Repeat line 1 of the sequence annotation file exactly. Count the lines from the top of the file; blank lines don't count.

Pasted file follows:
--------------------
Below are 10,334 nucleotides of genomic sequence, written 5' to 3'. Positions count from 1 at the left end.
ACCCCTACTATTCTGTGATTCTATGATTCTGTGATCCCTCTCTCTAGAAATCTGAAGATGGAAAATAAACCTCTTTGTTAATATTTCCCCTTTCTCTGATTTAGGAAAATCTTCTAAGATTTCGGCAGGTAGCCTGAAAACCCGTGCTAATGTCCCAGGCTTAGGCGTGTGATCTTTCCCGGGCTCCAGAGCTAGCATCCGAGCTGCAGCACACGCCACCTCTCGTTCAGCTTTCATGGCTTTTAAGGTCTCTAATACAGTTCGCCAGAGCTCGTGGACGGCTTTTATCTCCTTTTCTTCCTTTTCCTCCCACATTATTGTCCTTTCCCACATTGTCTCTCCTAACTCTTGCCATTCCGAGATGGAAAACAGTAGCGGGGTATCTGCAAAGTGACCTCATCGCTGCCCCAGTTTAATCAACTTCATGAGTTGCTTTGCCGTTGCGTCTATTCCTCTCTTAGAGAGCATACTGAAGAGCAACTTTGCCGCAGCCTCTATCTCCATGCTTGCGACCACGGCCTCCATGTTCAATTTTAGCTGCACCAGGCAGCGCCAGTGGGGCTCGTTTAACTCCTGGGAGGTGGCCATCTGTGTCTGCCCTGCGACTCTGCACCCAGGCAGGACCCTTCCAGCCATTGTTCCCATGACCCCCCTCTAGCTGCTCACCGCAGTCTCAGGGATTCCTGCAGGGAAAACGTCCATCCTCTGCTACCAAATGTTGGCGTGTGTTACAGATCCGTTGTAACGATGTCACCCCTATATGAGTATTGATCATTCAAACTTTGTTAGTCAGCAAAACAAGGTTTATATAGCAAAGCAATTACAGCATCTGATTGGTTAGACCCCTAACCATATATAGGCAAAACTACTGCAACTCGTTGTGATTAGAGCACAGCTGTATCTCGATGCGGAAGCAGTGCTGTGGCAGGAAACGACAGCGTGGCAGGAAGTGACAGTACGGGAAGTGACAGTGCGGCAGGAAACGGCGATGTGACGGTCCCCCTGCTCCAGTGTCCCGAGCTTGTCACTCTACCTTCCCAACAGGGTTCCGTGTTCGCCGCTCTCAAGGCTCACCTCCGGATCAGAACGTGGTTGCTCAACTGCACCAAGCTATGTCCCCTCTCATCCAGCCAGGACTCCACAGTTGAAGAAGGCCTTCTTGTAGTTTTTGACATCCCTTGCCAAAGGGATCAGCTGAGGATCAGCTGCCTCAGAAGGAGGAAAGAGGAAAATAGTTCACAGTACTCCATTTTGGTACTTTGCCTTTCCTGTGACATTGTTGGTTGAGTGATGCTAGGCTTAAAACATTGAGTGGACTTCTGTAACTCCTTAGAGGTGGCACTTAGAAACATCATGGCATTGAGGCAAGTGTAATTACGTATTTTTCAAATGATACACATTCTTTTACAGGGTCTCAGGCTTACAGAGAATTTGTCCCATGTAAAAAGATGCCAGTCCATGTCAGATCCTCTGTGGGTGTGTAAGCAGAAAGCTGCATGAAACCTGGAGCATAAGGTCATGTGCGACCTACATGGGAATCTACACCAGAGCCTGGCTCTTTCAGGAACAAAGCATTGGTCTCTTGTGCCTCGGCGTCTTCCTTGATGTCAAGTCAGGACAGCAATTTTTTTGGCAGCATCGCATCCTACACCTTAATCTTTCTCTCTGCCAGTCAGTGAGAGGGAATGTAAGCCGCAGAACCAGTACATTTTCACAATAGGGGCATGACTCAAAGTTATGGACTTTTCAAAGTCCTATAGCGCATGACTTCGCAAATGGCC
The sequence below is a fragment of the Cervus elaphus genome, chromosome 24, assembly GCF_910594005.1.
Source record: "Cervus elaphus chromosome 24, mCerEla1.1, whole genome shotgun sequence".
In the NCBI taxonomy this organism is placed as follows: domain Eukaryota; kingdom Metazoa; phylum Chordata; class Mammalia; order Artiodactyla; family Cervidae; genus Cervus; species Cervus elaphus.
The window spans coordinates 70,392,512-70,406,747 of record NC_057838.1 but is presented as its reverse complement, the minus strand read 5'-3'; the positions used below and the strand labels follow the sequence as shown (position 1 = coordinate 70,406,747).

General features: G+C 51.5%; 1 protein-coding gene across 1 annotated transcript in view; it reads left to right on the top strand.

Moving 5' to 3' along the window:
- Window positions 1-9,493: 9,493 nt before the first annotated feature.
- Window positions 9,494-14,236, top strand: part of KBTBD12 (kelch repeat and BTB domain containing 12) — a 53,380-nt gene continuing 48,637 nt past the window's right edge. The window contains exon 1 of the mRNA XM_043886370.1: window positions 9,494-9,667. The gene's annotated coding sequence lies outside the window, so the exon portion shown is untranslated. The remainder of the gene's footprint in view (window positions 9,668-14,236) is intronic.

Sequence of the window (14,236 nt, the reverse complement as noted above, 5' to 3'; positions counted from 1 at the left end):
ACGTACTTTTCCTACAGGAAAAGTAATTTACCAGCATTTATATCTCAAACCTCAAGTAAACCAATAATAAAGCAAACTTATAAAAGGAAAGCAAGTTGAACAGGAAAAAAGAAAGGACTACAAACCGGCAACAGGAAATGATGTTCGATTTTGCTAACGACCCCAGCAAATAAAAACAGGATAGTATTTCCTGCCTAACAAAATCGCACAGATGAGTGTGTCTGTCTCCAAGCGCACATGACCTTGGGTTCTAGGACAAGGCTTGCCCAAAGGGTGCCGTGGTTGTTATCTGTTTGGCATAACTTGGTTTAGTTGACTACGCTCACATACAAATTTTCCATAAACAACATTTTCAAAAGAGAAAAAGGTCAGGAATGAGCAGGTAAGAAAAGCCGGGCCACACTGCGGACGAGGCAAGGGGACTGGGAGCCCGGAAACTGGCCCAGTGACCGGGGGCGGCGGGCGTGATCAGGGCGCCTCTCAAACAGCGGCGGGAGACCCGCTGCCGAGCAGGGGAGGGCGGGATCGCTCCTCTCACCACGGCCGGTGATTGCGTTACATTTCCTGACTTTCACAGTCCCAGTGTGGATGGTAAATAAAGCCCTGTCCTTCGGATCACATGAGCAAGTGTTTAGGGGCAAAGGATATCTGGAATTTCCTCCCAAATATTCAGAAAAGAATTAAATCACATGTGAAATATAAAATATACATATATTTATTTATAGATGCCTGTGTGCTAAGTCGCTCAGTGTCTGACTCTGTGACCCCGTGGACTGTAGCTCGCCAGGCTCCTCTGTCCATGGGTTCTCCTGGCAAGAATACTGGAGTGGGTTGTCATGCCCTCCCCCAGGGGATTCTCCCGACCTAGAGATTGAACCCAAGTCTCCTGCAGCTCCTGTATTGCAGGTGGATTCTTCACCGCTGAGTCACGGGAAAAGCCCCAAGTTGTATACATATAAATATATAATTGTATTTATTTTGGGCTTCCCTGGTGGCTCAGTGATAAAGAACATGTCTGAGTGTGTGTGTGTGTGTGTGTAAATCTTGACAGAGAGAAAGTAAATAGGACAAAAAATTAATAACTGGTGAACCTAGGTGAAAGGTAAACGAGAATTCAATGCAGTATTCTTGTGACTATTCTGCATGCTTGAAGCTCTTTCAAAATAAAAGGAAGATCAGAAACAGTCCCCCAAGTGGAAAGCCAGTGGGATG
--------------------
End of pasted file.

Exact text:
Below are 10,334 nucleotides of genomic sequence, written 5' to 3'. Positions count from 1 at the left end.